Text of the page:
Delaware storyteller TAHIRA has been entertaining and delighting audiences of all ages for more than 20 years.
Students at the William Henry Middle School in Dover recently had an opportunity to experience her storytelling style during a presentation on civil disobedience. “I just wanted to share with them stories in history in which the law was wrong, and how everyday people across this country stood up in the face of injustice,” TAHIRA said.
Like much of TAHIRA’s life, the path to her storytelling career is also an interesting story.
“I was at the Please Touch Museum in Philadelphia and I saw a storyteller. I went up to her afterwards and she told me that she was a professional storyteller. A year and half later, I quit my job in corporate America and I started doing it full time,” TAHIRA explained.
Thanks to her father, TAHIRA’s passion for storytelling was sparked at a young age. He was devoted to preserving African Culture in America, and often visited schools and centers to share his films and stories about his travels to the Caribbean and Ghana. “He was a man who was deeply committed to Pan-Africanism and that we know our history. He knew it was not being taught in school.”
As TAHIRA embarked on her storytelling career, she too dreamed of one day traveling to Ghana, a place her father encouraged her to visit.
That opportunity presented itself last year when she was selected to represent the National Association of Black Storytellers at an International Pan-African Festival in Ghana. But getting there would mean coming up with the funds.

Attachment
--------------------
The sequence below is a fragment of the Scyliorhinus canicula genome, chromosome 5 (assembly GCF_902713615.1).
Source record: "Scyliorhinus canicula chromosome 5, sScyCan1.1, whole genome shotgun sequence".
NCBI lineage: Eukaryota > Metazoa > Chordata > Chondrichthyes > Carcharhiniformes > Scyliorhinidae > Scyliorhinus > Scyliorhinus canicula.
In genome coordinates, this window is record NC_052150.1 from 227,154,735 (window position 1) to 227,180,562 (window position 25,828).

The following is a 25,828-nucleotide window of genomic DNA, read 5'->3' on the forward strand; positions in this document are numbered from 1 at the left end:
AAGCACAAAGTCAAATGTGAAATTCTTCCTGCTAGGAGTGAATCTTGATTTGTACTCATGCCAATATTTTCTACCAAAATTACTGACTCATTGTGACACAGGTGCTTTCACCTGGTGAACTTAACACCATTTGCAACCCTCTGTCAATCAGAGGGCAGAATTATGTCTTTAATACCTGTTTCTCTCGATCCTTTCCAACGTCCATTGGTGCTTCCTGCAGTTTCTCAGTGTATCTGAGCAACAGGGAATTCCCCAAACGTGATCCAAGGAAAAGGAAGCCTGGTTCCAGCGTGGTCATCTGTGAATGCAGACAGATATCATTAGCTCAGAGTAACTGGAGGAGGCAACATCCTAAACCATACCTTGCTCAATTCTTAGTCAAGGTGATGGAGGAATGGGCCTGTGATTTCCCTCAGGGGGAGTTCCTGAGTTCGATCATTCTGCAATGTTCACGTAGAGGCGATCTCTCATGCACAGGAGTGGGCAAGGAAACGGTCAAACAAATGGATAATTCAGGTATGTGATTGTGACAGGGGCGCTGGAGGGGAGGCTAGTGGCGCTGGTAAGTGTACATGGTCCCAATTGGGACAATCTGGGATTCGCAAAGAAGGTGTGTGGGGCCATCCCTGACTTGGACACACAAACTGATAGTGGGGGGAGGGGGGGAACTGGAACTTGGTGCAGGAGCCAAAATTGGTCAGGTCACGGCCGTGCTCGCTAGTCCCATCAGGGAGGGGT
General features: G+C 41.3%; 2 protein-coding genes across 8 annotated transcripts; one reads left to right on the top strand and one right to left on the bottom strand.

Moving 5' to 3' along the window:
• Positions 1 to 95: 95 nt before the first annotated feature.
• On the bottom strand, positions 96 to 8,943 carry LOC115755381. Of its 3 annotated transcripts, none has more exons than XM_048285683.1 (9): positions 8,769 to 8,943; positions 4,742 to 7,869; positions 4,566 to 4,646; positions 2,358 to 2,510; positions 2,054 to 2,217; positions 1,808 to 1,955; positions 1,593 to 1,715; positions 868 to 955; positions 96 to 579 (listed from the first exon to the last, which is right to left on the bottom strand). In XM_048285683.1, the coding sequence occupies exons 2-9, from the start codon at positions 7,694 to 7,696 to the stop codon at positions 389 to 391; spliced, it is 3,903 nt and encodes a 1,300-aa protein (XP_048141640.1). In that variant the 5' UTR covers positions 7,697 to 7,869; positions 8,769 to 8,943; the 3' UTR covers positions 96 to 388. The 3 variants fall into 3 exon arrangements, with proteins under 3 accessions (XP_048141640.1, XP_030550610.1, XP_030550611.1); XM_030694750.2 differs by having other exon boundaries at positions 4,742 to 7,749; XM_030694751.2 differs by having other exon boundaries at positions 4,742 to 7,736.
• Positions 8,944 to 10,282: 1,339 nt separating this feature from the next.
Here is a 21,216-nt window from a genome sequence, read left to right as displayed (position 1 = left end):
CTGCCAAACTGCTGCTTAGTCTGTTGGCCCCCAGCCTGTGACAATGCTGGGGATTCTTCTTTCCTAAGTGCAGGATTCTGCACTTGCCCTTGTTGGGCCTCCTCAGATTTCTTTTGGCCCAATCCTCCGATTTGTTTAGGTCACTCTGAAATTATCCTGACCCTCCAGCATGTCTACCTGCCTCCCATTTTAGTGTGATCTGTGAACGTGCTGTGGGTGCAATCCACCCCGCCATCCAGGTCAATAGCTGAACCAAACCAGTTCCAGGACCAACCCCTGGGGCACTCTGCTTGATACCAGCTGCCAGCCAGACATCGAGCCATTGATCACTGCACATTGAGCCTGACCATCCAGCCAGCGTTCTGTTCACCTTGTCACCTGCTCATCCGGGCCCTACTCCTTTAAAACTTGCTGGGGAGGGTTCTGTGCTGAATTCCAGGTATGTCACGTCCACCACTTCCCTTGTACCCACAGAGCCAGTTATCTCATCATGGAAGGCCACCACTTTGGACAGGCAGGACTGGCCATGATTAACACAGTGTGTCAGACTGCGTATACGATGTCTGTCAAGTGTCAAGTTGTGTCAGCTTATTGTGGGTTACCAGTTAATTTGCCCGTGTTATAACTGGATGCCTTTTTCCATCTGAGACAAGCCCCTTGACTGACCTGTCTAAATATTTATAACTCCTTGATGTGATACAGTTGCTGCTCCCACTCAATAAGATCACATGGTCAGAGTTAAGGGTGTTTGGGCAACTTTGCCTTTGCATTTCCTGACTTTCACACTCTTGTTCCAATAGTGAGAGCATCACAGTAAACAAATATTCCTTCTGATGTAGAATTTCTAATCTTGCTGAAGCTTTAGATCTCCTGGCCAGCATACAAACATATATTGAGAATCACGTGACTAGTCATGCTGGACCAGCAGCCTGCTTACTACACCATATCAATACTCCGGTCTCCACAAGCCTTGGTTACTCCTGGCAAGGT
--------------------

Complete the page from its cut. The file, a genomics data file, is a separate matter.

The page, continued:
With her daughter’s encouragement and support, TAHIRA applied for and received a grant from the Delaware Division of the Arts and raised the rest of the funds through a crowd sourcing campaign.
In addition to visiting the country she had heard so much about from her father, it was also a chance for TAHIRA to find the young man her father affectionately adopted when he visited Ghana in 1973.
“He had met a young man there name Justice. He was a college student and the next year he came to Philadelphia to visit us. He was integral part of my family,” TAHIRA said. But over the years, TAHIRA’s family lost touched with Justice.
Bringing a picture of Justice with her to Ghana, TAHIRA asked everyone she came in connect with if they knew him. The one person she didn’t ask was the manager at the hotel where she stayed. After overhearing a conversation, the manager was the one person who actually could to help her. TAHIRA says the woman picked up the phone, called one person for a phone number and within minutes the connection was made. “She handed me the phone and I said, ‘Justice’ and he said my name.”
It’s just one more story TAHIRA now has to tell: She made her way to Ghana, performed with an international storyteller organization, and was reunited with the man she calls her brother. It is a story that has become a part of the fabric of her storytelling career.